"It was magnitudes higher than normal," Dr. Sejvar said.  The island had another outbreak in 2014. Again, GBS escalated. Three thousand miles away, cases were detected in New Caledonia, and that same year, another GBS cluster was reported in Fiji.

Dr. Sejvar led a team that traveled to Fiji in 2014 but by the time they arrived it was not possible to definitively detect the virus in the serum of the patients who went on to develop GBS. Fiji was in the throes of a large dengue epidemic, which made interpretation of serologic results challenging because of cross-reactivity between the flaviviruses. From February to May, the island country had nine documented cases of GBS, which was up to five times the expected number.

By May 2015, local transmission of Zika virus was first reported in Brazil. Dr. Sejvar said that it is not clear how the virus arrived in Brazil; some hypothesize that Zika virus could have been carried into the country through someone who traveled there for the World Cup in June 2014. Hundreds of thousands of people, maybe millions, were infected with the Zika virus, he said. About 30,000 people developed mild flu-like symptoms. The peak of the infectivity may have been in the summer of 2015, he said, pointing out that around that time clinicians in northern Brazil started reporting higher than normal rates of GBS.

The CDC immediately launched a co-investigation with the Brazil Ministry of Health. In November, Dr. Sejvar arrived for initial discussions with the Ministry to review their data and assess the situation.  During these meetings, the Ministry demonstrated there was an approximate two to three week lag between the peak of reported Zika cases and the development of GBS.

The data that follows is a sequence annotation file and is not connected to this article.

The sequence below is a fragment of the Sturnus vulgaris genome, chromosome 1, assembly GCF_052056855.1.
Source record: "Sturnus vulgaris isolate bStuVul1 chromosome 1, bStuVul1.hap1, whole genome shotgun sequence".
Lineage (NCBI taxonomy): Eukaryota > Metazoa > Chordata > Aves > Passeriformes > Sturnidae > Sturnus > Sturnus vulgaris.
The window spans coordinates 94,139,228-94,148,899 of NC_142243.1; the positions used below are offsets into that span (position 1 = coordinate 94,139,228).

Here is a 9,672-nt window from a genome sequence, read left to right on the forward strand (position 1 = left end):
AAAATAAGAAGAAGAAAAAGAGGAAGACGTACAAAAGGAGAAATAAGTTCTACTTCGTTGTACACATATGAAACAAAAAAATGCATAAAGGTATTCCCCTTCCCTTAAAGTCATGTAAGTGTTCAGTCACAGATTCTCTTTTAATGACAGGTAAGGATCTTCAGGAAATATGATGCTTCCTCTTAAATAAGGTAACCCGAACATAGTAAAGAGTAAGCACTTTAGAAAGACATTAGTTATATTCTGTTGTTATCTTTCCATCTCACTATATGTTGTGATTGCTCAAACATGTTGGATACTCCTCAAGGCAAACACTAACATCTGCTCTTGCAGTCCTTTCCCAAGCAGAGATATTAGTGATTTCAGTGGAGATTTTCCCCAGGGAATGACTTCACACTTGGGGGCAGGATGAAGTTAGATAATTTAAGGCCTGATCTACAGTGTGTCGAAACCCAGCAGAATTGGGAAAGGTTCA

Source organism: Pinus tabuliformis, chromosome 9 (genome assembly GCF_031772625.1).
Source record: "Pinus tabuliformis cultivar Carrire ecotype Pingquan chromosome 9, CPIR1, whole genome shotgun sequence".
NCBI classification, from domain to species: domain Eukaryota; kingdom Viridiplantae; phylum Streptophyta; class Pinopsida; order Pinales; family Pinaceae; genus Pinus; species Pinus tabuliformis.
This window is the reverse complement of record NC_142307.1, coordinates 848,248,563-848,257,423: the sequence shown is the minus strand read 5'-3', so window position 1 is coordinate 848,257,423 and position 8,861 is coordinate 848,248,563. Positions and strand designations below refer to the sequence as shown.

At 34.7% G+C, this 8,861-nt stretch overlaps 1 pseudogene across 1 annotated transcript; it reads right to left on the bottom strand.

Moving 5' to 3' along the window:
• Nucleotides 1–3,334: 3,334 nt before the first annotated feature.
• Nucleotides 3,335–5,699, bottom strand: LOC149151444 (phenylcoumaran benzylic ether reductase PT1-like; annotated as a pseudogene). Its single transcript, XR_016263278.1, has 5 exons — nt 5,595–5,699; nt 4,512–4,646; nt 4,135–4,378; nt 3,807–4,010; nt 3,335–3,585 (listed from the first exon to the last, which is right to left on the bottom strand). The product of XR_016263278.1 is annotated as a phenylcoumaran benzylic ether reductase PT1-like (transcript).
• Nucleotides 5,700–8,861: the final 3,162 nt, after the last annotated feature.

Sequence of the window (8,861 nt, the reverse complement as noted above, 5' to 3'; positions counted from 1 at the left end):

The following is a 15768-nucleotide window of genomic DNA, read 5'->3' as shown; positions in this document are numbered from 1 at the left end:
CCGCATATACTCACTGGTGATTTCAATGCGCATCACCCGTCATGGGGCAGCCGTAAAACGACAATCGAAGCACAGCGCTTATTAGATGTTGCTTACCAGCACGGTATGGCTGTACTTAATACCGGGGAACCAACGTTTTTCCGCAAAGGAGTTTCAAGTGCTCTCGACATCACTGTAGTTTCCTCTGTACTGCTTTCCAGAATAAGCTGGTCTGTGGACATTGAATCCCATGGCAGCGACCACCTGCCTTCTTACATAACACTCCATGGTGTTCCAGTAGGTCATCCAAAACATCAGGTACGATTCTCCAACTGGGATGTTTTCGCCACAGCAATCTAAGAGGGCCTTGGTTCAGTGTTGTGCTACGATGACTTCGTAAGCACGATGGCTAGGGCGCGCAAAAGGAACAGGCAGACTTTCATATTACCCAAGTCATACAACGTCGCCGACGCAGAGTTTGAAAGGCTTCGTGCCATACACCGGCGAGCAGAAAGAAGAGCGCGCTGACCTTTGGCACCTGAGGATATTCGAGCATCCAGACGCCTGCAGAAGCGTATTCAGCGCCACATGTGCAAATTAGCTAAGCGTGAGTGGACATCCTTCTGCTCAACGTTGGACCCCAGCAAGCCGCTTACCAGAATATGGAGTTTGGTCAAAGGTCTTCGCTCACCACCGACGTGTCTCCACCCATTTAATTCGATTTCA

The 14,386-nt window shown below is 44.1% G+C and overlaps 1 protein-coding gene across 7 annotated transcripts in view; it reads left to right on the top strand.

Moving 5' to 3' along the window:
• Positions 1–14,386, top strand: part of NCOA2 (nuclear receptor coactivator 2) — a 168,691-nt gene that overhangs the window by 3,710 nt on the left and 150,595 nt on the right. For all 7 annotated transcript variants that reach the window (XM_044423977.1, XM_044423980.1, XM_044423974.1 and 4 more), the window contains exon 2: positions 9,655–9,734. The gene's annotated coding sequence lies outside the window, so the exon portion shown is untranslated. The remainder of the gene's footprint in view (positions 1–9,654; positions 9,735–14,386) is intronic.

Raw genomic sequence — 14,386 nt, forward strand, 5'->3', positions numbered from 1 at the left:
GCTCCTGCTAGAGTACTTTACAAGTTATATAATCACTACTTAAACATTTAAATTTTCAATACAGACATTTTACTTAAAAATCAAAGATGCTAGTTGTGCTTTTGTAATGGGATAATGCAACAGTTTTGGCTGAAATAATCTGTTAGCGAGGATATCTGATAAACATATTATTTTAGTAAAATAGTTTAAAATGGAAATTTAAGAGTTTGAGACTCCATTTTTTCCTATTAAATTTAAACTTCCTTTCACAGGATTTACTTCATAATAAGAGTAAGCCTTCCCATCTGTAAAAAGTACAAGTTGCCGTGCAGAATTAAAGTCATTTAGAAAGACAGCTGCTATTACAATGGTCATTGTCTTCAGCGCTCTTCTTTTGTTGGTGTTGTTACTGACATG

"It was very convincing," said Dr. Sejvar. "At that time the country had PCR testing, which detects Zika-specific RNA during the early stages of illness.  However, by the time a person develops GBS signs, it is too late to find viral RNA in biological specimens from patients."

Dr. Sejvar completed his assessment and flew back to the US. Dr. Sejvar recommended to the Brazilian Ministry of Health that CDC epidemiologists return to conduct a case-control serological study; that study began last month.

There are 45 reported GBS cases in the state of Bahia in northern Brazil. Dr. Sejvar and his team are taking blood samples from these patients and an equal number of age-matched controls to conduct antibody tests for an immunoglobulin-G (IgG) response to the virus. These tests will be done at CDC facilities in Fort Collins, CO, and Atlanta.

"Given the fact that Brazil has only seen the Zika virus for one year, the IgG response should be a good indication of infectivity and tell us whether they had been exposed to Zika, though there are concerns about cross-reactivity of these antibodies to dengue," Dr. Sejvar said. The team will also test to determine whether the sera from people who developed GBS neutralizes or kills the Zika virus in culture.

A separate team from the United States is traveling to train local health practitioners to conduct serological testing in Brazil.

El Salvador also reported 46 cases of GBS in a one-month period from December to early January, Dr. Sejvar said. Two of these patients died. Normally, the country sees four cases a month. CDC epidemiologists were able to look at medical information on 22 of these patients and half of them had reported a fever and rash a few weeks before the onset of GBS.